how am I supposed to write humor?

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thisisobservantme

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Seriously, I don't know! I'm not usually witty on my feet anyway, so how am I supposed to make my MC funny, sarcastic and likeable?
Any ideas?
 

Kerosene

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Have them tell jokes...

What should I tell you? :Shrug:

You don't have to make your characters funny if you don't want to. I think it takes a particular person to tell a joke properly, and some people just are not that person. Then again, doesn't mean you can't try.


And making them funny and sarcastic don't make them automatically likable.
 

Wilde_at_heart

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I was a 'smart' and 'cheeky' since I was a little kid and if anything it was something my mum tried valiantly to crush. Too bad for her :D

If it doesn't come naturally, maybe practice wit and sarcasm? :Shrug: Or steal from other people and keep a list ;)

Troll internet forums at places where that's allowed and test other people's reactions or see how people respond to other people's comments to see what works and what doesn't. http://www.fark.com/
 

Bush_moon

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I've wrote two pieces on things i experienced and just started like that. I find the best way for me to write is by recalling something in real life and retelling it. I "think" that in the future i might be able to take a fictional setting and people but blend new ideas with real personalities i have observed and thier quirks. It just might provide the medium for totally new fictional humor in my case! I hope!

BM
 

Ken

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... read Chase's post, on AW.
He's a wiz at humor, though he'd probably deny it ;-)
(Funny stuff)
 
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Koulentis

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Joke funny vs situation funny.

Writing humor depends on the kind of humor you're going for.

Original joke funny: Monty Python "Nobody expects the Spanish Inquisition!" That line is funny on it's own. This is pretty hard to do. I've read that some stand-up comedians can take months to come up with a single joke. Bob Hope treasured his jokes so much he kept them in a vault.

Situation funny: Princess Leia trying to push past Chewbacca "Will somebody please get this walking carpet out of my way." This is much more common. So common that most humor in situation-comedies wouldn't be funny without the context of the situation. Here it isn't about the action, it's about the reaction - usually nested in conflict. If you can write a story, then you can definitely write this type of humor.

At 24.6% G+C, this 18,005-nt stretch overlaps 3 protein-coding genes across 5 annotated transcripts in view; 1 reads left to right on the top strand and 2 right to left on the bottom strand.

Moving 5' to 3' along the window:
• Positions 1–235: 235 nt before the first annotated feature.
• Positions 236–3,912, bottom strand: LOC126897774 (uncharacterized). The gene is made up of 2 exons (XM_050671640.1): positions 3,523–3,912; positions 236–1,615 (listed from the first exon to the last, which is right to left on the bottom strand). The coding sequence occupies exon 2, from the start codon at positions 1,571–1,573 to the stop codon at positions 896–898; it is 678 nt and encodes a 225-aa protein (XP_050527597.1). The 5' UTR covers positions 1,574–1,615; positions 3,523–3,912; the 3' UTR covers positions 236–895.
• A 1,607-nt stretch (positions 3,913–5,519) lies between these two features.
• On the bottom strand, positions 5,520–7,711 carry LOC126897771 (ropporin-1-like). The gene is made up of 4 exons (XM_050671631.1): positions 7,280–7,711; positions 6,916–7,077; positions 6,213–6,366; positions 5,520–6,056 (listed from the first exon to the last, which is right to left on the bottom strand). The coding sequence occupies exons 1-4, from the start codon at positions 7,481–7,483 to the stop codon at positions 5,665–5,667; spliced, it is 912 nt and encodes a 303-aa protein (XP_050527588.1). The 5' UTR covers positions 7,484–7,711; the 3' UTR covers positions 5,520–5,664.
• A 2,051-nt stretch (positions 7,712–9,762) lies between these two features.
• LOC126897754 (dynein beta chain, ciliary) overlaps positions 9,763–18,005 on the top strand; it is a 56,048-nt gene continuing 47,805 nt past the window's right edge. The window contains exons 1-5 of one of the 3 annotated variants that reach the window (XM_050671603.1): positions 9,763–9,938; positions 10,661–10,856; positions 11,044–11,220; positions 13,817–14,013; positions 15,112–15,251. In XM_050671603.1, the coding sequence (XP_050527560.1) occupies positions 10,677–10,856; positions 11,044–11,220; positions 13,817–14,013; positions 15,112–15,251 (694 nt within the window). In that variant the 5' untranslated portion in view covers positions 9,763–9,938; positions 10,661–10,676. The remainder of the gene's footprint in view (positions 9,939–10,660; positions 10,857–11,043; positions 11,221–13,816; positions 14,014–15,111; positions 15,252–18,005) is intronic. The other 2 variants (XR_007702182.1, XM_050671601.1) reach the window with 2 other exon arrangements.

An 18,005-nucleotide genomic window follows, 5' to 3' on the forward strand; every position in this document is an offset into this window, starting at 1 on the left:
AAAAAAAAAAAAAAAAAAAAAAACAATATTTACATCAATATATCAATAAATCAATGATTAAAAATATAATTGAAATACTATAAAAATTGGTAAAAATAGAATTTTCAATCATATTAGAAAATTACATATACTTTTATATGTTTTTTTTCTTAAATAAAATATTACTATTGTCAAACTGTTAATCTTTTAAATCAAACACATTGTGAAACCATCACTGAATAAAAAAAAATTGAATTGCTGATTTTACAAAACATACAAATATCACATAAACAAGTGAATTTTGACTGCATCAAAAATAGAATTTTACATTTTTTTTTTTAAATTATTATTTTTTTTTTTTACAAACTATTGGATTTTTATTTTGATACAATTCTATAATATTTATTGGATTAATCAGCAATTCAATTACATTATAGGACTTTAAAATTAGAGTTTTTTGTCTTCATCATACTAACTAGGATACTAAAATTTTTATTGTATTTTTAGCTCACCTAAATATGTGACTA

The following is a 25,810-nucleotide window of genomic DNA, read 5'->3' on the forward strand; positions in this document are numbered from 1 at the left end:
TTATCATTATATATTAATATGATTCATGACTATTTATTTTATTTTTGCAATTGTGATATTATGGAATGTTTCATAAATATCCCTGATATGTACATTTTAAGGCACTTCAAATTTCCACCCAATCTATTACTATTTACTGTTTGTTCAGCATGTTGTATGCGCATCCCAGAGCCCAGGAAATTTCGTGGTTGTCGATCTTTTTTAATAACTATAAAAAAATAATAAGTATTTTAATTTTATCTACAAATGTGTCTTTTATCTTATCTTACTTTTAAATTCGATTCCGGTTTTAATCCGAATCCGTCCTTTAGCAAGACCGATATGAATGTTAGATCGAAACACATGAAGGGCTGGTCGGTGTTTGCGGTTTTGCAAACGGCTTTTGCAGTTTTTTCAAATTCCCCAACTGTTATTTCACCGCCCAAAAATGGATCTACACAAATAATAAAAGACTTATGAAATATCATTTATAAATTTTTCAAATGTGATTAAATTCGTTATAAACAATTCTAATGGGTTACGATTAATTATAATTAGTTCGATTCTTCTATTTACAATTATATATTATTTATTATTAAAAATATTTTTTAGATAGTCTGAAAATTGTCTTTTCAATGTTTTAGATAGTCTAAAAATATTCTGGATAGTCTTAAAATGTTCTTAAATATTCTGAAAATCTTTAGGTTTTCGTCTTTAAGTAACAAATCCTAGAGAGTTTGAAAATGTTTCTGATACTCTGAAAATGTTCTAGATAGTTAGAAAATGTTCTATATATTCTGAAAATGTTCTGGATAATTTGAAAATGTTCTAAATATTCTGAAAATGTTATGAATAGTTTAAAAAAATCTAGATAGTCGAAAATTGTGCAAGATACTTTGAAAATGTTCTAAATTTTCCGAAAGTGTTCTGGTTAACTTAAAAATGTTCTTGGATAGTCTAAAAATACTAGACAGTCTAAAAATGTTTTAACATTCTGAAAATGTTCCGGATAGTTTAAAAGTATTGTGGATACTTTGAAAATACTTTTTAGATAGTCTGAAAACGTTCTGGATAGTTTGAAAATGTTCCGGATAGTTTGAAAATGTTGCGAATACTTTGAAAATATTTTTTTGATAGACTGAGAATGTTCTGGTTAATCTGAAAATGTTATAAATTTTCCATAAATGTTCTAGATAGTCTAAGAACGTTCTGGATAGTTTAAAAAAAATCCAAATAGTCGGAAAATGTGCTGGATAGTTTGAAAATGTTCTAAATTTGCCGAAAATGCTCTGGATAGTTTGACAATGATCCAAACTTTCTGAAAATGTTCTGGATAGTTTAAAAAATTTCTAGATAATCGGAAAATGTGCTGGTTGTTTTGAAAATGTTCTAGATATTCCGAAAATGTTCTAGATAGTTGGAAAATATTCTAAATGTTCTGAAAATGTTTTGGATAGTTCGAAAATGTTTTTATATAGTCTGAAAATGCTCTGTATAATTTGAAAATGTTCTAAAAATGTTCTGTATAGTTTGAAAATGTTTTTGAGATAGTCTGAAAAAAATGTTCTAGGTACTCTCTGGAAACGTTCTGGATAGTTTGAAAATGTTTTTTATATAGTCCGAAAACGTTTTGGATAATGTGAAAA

Hope that helps.
 
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chompers

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Practice? Watch shows that has it in abundance?:Shrug:

I learned it by coming from a big family.

And just fyi, sarcasm tends to make you UNlikeable. Only sarcastic people like you for being sarcastic. I've had to tone down my sarcasm for most people or else they either get offended or hurt.

It's usually a play on words. Maybe start by trying dirty jokes. That's usually a bit easier to do a play on words (at least I think so).
 
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Meditate

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Everybody has a different zone where they "feel" funny. Professionals like stand up comedians can turn it on and off. I personally need to be relaxed and the words need to already be flowing before I can write a joke.

Some people need conflict, pressure, feel insulted or hurt or sad to react with humor.

Think about it. Find your space. But for the love of god don't copy jokes from the internet and paste them in your novel.
 

RightHoJeeves

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Most people can only do one sort of comedy. It's a matter of finding out what that is. Larry David is amazingly funny, but he would look quite out of place in a Coen brothers movie.

Actually that would be amazing.
 

Nymtoc

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I suppose reading humorous writers and watching funny movies and TV helps. Practicing should help, too, but a sense of humor tends to be something that you either have or don't have. As others have indicated, there are different kinds of humor--loud, bawdy, gentle, ironic, subtle, sophisticated, etc.

Why not try to analyze the kind of thing you find funny yourself and go in that direction? It can't hurt, and you might get a few laughs out of it.
 

Cathy C

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Written humor is different from spoken or visual humor because you have to use the readers' own imagination as part of the process. Playing it straight works, or matters left unsaid, or even twists of words/puns. Here's one of my favorite written jokes.It really doesn't work as well via audio and while it might be an interesting YouTube vid, it's much funnier in written form.